Home Catholic Church & Asia Christian rights group claims China heightens control over state-sanctioned Churches

Christian rights group claims China heightens control over state-sanctioned Churches

China's state-sanctioned religious bodies issued a joint initiative "advocating frugality and abstaining from extravagance" to promote the Sinicization of religion

An international Christian rights group said recent developments in China “signaled heightened control” of the Chinese Communist Party over state-sanctioned Churches in the country.

The International Christian Concern (ICC) cited the release early this month of a report titled “Joint Initiative on Advocating Frugality and Abstaining from Extravagance” by registered Christian organizations.

On June 8, China’s seven state-sanctioned religious bodies issued a joint initiative “advocating frugality and abstaining from extravagance” to promote the Sinicization of religion.



Among those who signed the statement are the Chinese Patriotic Catholic Association, the Chinese Catholic Bishops’ Conference, the China Christian Council, and the Three-Self Patriotic Movement Committee.

The joint statement discouraged “extravagance” among Christian leaders and called for frugality to avoid “damaging the social image of religion and hindering the further advancement of the Sinicization of Christianity in China.”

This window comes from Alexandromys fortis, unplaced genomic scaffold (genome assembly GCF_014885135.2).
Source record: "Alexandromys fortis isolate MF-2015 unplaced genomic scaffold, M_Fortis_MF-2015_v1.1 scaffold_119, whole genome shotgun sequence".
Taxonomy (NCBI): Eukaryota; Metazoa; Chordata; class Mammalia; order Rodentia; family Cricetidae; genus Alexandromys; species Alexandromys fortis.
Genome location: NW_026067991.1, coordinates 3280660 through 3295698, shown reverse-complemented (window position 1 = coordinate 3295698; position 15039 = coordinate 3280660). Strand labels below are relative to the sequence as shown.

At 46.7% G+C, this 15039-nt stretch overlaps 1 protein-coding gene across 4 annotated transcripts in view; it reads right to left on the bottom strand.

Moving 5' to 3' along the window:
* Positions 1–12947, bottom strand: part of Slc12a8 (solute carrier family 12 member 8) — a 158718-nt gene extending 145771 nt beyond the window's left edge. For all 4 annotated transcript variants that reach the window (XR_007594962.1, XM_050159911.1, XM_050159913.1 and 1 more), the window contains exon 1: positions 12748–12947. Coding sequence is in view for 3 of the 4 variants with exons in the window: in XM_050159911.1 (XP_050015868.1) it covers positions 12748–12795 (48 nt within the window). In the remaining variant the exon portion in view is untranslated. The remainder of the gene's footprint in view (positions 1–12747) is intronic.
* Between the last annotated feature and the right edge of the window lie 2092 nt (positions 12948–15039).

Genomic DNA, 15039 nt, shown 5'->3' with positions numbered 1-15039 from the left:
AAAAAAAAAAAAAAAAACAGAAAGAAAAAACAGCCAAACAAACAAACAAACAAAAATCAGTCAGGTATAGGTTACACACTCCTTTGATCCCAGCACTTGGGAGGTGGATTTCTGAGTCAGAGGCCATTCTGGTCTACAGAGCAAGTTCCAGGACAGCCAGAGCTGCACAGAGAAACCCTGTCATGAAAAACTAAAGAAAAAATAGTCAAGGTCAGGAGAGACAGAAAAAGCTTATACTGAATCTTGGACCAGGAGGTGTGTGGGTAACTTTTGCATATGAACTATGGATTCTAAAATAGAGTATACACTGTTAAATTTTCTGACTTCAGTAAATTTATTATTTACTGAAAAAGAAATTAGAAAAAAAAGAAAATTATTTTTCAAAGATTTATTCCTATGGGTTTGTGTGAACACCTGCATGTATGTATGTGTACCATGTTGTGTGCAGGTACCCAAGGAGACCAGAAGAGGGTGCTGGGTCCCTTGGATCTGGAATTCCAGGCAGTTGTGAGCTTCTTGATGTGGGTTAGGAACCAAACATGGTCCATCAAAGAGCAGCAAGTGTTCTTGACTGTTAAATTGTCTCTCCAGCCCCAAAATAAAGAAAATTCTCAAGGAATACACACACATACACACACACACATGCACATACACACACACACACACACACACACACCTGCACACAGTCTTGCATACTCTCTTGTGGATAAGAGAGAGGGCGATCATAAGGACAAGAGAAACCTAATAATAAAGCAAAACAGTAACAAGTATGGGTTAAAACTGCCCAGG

ICC claimed that anyone who disobeys the regulations “risks possible punishment.”

The report also advised the faithful to practice a green, low-carbon lifestyle, and worship in eco-friendly spaces, consistent with the government’s initiative to provide a carbon-neutral environment.

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“The CCP relies on its state-vetted churches to further its Sinicization mission by pressuring believers to conform to the party’s standards,” read the ICC report.

It said that because registered Churches are under the direct influence of the Chinese government, “unregistered Churches and believers are under constant scrutiny as they continue to practice their faith.”

The joint statement said that even as religious organizations all over China “have adhered to strict and comprehensive education and achieved results … unhealthy tendencies … have spread in the religious field, corrupted the religious atmosphere, (and) damaged the social image of religion.”

Among the “unhealthy tendencies” identified are “extravagance, collecting money through religion, and wastefulness in spending.” The statement said these ”hindered further” the advancement of the Sinicization of Christianity.

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